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Climate Hustle

2017 SkS Weekly Climate Change & Global Warming News Roundup #38

Posted on 23 September 2017 by John Hartz

A chronological listing of news articles posted on the Skeptical Science Facebook page during the past week. 

Editor's Pick

August 2017 was second warmest on record

From NASA's Goddard Institute for Space Studies

GISTEMP LOTI Anomaly Aug 2017 

A global map of the August 2017 LOTI (land-ocean temperature index) anomaly, relative to the 1951-1980 August average. Part of Antarctica is gray because data from some stations there were not yet available at the time of this posting. View larger image.

August 2017 was the second warmest August in 137 years of modern record-keeping, according to a monthly analysis of global temperatures by scientists at NASA's Goddard Institute for Space Studies (GISS) in New York.

The measured value is consistent with the trend in global average surface temperatures that has been observed during the past few decades. Last month was +0.85 degrees Celsius warmer than the mean August temperature from 1951-1980.

GISTEMP Seasonal Cycle thru Aug 2017

The GISTEMP monthly temperature anomalies superimposed on a 1980-2015 mean seasonal cycle. View larger image. 

It was surpassed by August 2016, which was still affected by the 2015-2016 El Niño and was 0.99 degrees Celsius warmer than normal. However, August 2017 was about +0.2 degrees warmer than the August following the last large El Niño event in 1997-1998.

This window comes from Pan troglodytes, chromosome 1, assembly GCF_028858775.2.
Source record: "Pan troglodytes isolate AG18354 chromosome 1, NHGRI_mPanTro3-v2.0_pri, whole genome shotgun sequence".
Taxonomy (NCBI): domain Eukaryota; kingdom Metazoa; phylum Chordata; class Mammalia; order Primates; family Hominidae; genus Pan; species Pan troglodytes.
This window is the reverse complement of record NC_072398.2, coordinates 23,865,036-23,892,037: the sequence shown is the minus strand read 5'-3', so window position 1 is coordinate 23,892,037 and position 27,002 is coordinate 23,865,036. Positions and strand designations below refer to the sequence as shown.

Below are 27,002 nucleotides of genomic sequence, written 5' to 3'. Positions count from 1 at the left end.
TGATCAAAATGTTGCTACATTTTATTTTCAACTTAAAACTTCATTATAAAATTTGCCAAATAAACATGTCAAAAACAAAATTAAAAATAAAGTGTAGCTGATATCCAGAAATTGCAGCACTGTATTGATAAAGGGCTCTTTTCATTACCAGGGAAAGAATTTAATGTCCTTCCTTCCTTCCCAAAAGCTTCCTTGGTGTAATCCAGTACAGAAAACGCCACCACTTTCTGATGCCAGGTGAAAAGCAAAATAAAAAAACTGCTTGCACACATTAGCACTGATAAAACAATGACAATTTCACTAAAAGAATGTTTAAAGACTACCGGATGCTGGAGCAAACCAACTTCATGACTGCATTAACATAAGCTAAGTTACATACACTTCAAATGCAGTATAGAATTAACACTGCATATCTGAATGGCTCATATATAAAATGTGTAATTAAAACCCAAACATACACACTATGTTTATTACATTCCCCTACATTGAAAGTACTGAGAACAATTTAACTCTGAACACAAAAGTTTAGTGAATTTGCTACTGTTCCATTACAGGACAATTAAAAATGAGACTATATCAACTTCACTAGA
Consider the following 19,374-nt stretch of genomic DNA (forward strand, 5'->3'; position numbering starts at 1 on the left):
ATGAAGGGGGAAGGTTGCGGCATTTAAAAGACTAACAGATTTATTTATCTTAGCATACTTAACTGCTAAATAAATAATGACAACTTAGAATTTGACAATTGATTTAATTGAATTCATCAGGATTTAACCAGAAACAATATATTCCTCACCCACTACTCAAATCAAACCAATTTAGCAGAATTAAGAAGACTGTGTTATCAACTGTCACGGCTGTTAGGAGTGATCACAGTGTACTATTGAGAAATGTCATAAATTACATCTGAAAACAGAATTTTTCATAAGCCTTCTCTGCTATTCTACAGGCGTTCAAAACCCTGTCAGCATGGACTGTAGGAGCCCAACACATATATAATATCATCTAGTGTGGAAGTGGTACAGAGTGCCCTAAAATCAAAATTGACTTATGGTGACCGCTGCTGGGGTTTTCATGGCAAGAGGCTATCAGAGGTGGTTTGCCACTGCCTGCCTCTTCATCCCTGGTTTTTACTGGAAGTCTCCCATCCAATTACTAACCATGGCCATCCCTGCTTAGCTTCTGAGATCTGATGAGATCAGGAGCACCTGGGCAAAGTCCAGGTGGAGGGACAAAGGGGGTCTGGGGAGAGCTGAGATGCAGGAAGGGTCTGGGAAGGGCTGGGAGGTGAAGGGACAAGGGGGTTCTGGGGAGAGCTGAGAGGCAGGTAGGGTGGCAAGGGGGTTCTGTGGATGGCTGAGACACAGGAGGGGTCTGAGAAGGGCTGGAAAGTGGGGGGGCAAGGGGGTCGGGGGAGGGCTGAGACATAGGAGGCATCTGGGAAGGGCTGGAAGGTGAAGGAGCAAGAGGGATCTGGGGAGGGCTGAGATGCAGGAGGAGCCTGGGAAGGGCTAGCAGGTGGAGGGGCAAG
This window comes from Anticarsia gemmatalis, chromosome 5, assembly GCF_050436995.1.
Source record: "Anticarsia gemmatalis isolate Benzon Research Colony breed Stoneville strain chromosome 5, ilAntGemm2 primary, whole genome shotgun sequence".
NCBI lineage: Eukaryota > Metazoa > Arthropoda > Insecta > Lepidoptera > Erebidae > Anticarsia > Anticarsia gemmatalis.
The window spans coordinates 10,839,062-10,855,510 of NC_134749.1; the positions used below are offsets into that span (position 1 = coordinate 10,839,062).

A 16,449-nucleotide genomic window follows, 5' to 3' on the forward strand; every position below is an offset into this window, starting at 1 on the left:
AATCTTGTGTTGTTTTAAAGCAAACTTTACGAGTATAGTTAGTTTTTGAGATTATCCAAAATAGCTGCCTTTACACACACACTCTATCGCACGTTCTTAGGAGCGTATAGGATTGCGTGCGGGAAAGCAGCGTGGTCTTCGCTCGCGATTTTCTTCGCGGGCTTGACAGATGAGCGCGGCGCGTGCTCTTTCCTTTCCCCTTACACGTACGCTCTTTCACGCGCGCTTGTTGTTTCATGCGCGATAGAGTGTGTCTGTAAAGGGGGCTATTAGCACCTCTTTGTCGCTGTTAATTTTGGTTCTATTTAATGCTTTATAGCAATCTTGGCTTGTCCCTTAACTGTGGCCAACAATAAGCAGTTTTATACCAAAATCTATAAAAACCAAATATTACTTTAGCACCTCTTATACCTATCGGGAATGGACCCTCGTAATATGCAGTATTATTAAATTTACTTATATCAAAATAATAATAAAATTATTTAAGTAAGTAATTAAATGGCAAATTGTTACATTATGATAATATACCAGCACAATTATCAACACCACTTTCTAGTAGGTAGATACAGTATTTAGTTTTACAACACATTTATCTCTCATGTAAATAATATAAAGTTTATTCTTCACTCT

The monthly analysis by the GISS team is assembled from publicly available data acquired by about 6,300 meteorological stations around the world, ship- and buoy-based instruments measuring sea surface temperature, and Antarctic research stations.

The modern global temperature record begins around 1880 because previous observations didn't cover enough of the planet. Monthly analyses are sometimes updated when additional data becomes available, and the results are subject to change.


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Comments

Comments 1 to 16:

  1. "How Can U.S. States Fight Climate Change if Trump Quits the Paris Accord?" by Brad Plumer, New York Times, Sep 20, 2017

    The article identifies that there are portions of the USA that the global community can strive to support.

    Selective international trade that benefits that 'deserving portion of the USA' could be helpful.

    And International trade sanctions against the USA may be needed to change the minds of 'people who can regionally temporarily get away with Winning the ability to have more of a competitive advantage by behaving less acceptably.' If so, those sanctions need to be targeted to get the attention of the portion that needs to change its mind.

    But in spite of those efforts it is likely that the USA (and the future of humanity) will collectively suffer set-backs because of this brief period of 'Being Collectively Led Further in the Wrong Direction'.